Sunday, June 15, 2014

The Bible Project: Week 23 (Judith, Esther)

Oh no, I'm a week behind again. :-( I'll catch up at some point, I guess...

Judith is a pretty badass character. The whole book of Judith* is about how she saved the Israelites basically singlehandedly (well, there was her handmaid too, but she just carried supplies).Judith is gorgeous, clever, level-headed, and not afraid of blood. Not only does she go weaponless with her handmaiden to the enemy camp, but she also makes up a darned good story about why she's there, doesn't flinch one bit through the whole thing, and, after three days of ingratiating herself into the enemy's favors, cuts off the enemy chieftains head. Boom. Done. Israel is free.I love Judith. :-)

~Sophia____________________________________________*I believe that Judith is like Tobit in that it is only in the Catholic Bible, and not Protestant ones. Again, a pity, because it's a fantastic story, and there are so many famous paintings such as this Caravaggio below that show Judith with Holofernes' head. And if you don't know the story, you have no clue what's going on. If you don't have a Catholic Bible, you can read Judith here. It's pretty short.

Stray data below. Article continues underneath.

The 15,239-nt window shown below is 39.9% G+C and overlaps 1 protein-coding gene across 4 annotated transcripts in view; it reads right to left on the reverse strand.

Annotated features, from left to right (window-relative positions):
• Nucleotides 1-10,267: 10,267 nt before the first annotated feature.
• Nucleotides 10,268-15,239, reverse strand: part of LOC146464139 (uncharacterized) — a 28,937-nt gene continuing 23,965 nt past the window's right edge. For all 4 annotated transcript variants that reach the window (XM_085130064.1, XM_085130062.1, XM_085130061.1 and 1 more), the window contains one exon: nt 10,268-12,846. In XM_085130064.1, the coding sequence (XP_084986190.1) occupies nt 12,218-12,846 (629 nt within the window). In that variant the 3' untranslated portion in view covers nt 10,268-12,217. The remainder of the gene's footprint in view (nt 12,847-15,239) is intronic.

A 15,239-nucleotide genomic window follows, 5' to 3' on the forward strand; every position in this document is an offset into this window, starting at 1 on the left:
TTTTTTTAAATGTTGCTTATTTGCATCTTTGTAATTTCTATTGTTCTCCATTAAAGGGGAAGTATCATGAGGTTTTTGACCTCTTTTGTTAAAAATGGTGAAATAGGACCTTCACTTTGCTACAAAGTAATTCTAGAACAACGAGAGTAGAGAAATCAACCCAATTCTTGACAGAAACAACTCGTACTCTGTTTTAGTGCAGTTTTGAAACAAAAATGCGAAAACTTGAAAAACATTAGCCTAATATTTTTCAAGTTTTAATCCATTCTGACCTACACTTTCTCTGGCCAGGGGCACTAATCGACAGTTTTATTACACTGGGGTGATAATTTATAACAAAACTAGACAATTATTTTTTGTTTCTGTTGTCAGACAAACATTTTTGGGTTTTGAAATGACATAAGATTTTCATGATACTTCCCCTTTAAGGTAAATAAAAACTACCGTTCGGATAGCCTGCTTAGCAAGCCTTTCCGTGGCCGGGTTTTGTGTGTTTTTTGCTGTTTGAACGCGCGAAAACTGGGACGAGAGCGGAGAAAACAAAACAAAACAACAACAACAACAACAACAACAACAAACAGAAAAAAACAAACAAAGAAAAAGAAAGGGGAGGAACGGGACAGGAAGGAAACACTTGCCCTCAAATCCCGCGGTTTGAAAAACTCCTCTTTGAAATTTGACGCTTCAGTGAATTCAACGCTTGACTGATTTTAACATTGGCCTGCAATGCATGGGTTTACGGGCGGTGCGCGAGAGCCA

I think this week's theme is strong women! :-)
Esther is another female savior of the Israelites. Esther is a very important book in Jewish religion, and is the source of the holiday Purim. Almost everyone knows the story of Esther - how she braved court rules and went to see her royal husband without his permission, and how she tricked Haman into thinking he had won royal favor, and then denounced him in front of the king. (Admit it, we all inwardly cheer at that point - Haman is such a dirty, dirty villain.)

But what I want to mention is the ultimate punishment for Haman. He got hung on the gibbet he had prepared for Mordecai, and all his ten sons were also hung. They had done nothing - why did they have to suffer?
Two things that we need to remember before jumping to the conclusion that perhaps Esther overdid the idea of revenge just a bit:
 1. Jesus hadn't come to preach forgiveness yet.
2.The book of Esther, like those of Judith and Tobit, was probably not a historical work. It was most likely based loosely on a historical event, and it's prime motive was to teach faith and loyalty to God. Because of this, certain things get taken to extremes sometimes, to prove a point: here, the point is Injustice (aka Haman) and the enemies of Israel will fall before the justice of the Lord. 

That's all I have for today!
Hopefully I'll catch up soon.

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